Hip waist ratio
: To determine the ratio of waist circumference to the hip circumference, as this has been shown to be related to fitness and overall health status.
Required values: Hips and waist measurements.
Procedure: A simple calculation of the measurements of the waist girth divided by the hip girth. Waist to Hip Ratio (WHR) = Gw / Gh, where Gw = waist girth, Gh = hip girth. It does not matter which units of measurement you use, as long as it is the same for each measure.
Scoring: There are tables online that give general guidelines for acceptable levels for hip to waist ratio. You can use any units for the measurements (e.g. cm or inches), as it is only the ratio that is important. Record your score.

Resting Heart Rate
: Once a normal resting heart rate has been established, it becomes easy to determine your physiological state. As you get fitter, your resting heart rate should decrease. This is due to the heart getting more efficient at pumping blood around the body, so at rest more blood can be pumped around with each beat, therefore less beats per minute are needed. See this resting heart rate chart which shows the expected heart rate for different ages and levels of fitness.
Equipment: a stopwatch.
Procedure: The measurement of resting heart rate (the number of heart beats per minute) should be taken after a few minutes upon waking whilst still lying in bed. Give your body some time to adjust to the change from sleeping before taking your pulse (2-5 minutes). Taking a radial or carotid pulse measurement (at the wrist or neck) is usually the easiest method. Counting the number of beats over a full minute is the most accurate method.
Scoring: Record you beats per minute (BPM) to establish you baseline resting heart rate.
Interpretation: During a period of training, small changes in resting heart rate can reflect adaptation processes, or just a normal response to the previous days training load. Resting heart rates can also be affected by ensuing illness, fatigue and overtraining. Also be aware that other factors such as smoking and caffeine, and some medications, can cause changes in resting heart rate. If your resting heart rate is 10 beats per minute or greater above normal and it persists you may want to see your doctor. So…what should it be? Normal resting heart rates range anywhere from 40 beats per minute up to 100 beats per minute. Ideally you want to have a resting heart rate between 60-90 beats per minute. The average resting heart rate for a man is 70 beats per minute, and for a woman 75 beats per minute.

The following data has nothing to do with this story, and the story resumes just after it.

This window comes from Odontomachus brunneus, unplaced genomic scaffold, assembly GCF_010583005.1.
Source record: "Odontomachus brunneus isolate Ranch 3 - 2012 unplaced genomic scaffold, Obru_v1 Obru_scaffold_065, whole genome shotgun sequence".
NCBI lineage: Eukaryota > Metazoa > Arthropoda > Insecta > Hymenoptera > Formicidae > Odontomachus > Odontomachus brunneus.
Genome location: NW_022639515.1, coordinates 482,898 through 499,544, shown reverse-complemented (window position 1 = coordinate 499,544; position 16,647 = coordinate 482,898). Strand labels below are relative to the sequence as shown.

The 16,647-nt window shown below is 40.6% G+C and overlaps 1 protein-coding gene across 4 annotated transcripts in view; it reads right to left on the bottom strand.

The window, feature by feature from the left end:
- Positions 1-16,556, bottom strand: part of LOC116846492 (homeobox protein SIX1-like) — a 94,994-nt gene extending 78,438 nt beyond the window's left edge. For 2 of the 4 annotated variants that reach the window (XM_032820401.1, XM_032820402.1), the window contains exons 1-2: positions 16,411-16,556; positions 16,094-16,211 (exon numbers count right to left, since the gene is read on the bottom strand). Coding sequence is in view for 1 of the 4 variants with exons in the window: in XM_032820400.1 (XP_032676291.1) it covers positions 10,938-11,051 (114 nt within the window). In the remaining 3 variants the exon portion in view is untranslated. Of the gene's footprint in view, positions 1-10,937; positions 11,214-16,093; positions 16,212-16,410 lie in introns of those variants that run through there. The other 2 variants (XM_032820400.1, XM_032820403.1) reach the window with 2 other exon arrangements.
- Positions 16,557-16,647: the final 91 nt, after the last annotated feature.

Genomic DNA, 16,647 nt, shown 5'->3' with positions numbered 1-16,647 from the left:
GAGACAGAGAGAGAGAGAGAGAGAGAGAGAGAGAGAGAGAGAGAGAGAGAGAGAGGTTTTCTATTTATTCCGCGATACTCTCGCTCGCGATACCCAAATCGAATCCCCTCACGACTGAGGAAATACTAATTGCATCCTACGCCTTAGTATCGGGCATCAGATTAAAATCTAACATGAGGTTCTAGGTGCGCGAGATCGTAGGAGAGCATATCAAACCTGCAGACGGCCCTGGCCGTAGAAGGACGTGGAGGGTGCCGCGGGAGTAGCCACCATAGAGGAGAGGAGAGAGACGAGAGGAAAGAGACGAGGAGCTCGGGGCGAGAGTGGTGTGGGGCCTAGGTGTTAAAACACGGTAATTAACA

Exercising Heart Rate
: Why measure heart rate during exercise? The heart rate during exercise is an indicator of intensity, or in other words how hard you are working. As your fitness increases, your heart rate should decrease for any given exercise workload. This is the basis of many of the sub maximal aerobic fitness tests.
Equipment: A stopwatch in conjunction with any treadmill, open track, or gymnasium may all be used.
Procedure: The method of exercise used to elevate the heart rate in inconsequential as long as the same test may be performed consistently. For example many employ a walking warm-up followed be a two minute run at a specific pace to elevate the heart. Following that use the same method used to obtain the resting heart rate. Although instead of counting for a full minute count the number of beats starting with zero for fifteen seconds and multiply the result by four.
Scoring: Record the BMP
Interpretation: During exercise, your heart rate will depend on the intensity of exercise, your fitness level, and your maximum heart rate (which may also depend on your age). Some training programs set the intensity of exercise using heart rate guides. Many of which are available online. Due to the constant movement of the athlete during exercise better results can be obtained using a heart rate monitor or similar device should you choose to use one.

Performance Appraisal
: This final value is entirely subjective to the individual. Its value lay in its ability to quantify the overall sense of improvement, and allow for assessment of a trend in development.
Equipment: None
Procedure: this scoring only applies to those tests requiring physical activity with exception of the resting heart rate. In other words, the tests listed in part one and the exercising heart rate test. For each test you will assign a score of 1-3. This score is based on how well you performed in each test and your general feeling of fitness during the test. 1: indicates more than one of the following: sloppy technique, poor muscle control, complete failure to perform and decreased mental confidence. 2: indicates one of the previous criteria. 3: indicates the test was performed confidently with good technique with the highest possible score achieved.
Score: Total the scores applied to each test. You should receive a score between 10 and 30. Then divide that score by 30 to receive your percent score. Record that percent with your other tests.